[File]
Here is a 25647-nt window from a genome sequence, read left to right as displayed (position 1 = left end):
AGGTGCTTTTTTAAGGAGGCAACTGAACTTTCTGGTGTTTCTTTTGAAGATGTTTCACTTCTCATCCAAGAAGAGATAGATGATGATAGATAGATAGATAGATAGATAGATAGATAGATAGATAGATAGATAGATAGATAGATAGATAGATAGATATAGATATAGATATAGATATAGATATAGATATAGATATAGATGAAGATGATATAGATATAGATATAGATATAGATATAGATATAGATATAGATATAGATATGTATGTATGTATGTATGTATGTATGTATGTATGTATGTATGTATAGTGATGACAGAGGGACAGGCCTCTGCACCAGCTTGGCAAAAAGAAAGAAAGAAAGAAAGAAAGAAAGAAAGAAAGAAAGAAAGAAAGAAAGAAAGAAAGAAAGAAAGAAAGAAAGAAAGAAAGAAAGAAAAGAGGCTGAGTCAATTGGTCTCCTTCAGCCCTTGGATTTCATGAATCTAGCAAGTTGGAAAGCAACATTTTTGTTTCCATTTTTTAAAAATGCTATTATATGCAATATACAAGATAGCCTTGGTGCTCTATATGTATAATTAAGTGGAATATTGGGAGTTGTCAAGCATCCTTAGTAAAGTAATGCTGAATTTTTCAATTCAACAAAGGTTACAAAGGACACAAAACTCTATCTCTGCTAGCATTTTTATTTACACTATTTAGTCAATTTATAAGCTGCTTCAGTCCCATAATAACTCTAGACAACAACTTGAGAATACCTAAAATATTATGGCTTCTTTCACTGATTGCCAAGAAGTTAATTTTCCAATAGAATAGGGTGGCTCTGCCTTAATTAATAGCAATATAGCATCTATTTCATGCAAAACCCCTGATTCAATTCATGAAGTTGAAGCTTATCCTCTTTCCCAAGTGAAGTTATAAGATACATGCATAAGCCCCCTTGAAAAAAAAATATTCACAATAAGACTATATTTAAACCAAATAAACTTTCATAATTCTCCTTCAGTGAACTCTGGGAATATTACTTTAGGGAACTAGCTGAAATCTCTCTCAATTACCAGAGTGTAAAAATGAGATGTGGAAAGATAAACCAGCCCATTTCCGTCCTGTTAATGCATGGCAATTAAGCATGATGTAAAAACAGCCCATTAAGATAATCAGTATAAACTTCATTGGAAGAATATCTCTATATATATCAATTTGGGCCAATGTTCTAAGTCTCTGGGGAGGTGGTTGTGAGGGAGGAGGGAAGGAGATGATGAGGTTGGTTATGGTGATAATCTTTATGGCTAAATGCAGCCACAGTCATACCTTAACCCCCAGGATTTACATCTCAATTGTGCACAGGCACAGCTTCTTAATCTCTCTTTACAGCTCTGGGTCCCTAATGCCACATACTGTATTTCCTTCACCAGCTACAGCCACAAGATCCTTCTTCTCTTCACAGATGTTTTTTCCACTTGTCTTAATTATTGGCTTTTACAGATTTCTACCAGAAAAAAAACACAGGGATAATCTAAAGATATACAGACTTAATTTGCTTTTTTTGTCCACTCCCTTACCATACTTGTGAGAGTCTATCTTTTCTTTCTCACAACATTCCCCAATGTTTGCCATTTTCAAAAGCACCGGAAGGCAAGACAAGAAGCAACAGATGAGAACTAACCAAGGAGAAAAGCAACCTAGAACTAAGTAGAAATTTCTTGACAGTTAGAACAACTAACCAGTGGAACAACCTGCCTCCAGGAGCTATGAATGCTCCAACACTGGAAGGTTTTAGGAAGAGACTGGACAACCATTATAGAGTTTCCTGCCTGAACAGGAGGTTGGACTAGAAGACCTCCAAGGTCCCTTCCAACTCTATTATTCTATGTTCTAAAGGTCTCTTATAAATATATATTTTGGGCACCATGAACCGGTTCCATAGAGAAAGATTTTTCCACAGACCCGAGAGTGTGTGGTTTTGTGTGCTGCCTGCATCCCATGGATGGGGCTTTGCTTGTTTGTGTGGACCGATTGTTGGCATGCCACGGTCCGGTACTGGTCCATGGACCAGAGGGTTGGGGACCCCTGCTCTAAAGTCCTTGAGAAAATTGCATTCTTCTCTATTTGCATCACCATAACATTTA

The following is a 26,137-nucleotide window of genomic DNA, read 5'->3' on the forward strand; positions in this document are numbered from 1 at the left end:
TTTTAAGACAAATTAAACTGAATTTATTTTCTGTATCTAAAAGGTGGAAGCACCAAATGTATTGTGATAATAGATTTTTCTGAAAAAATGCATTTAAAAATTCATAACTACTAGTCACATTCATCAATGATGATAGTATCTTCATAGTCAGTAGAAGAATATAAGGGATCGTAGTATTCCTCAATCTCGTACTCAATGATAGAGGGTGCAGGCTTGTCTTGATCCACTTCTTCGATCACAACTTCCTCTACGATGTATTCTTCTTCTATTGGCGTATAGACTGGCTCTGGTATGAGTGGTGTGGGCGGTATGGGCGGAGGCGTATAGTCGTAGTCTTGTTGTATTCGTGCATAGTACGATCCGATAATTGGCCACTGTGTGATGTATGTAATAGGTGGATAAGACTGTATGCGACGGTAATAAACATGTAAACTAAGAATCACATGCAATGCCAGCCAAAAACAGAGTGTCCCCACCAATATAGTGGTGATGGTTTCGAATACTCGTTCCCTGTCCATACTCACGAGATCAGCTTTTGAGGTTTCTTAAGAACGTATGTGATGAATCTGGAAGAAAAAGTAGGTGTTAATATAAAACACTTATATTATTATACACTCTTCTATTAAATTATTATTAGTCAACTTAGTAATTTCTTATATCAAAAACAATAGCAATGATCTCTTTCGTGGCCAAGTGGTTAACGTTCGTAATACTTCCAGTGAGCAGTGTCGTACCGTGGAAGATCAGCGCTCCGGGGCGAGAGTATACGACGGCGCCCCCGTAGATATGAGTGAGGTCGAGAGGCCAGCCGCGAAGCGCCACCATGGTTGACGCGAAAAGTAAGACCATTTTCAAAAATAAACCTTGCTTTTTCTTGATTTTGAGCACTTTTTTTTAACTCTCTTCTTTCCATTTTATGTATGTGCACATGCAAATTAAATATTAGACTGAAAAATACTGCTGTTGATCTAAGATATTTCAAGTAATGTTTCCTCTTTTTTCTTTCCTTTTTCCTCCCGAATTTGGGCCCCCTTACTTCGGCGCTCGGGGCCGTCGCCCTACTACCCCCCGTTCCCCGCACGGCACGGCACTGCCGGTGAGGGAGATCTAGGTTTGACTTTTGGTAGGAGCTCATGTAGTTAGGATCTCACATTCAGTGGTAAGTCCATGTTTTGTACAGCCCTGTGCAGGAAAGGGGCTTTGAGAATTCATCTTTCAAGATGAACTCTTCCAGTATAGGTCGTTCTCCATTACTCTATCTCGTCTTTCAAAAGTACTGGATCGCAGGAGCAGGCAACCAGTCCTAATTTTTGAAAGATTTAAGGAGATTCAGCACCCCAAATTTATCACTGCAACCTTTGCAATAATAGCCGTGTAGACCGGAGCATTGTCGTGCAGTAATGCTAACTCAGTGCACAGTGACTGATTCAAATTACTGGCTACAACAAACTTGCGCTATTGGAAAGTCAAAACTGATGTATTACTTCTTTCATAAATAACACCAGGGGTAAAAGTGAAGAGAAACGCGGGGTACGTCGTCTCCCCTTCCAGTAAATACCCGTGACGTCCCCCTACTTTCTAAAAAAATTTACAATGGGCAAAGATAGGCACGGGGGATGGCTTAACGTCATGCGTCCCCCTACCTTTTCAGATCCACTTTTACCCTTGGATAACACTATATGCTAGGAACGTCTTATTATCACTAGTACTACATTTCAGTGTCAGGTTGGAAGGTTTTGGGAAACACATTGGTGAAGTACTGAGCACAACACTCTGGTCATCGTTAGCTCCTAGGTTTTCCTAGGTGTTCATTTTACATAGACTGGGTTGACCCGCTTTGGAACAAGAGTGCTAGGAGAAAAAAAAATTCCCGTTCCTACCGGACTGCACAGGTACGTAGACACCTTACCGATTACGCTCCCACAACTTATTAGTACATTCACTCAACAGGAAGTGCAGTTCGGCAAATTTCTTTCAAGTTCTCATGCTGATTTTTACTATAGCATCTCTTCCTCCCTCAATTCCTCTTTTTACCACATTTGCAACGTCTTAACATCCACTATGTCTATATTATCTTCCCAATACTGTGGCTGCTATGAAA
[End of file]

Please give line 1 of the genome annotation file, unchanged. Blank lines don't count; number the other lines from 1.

Here is a 25647-nt window from a genome sequence, read left to right as displayed (position 1 = left end):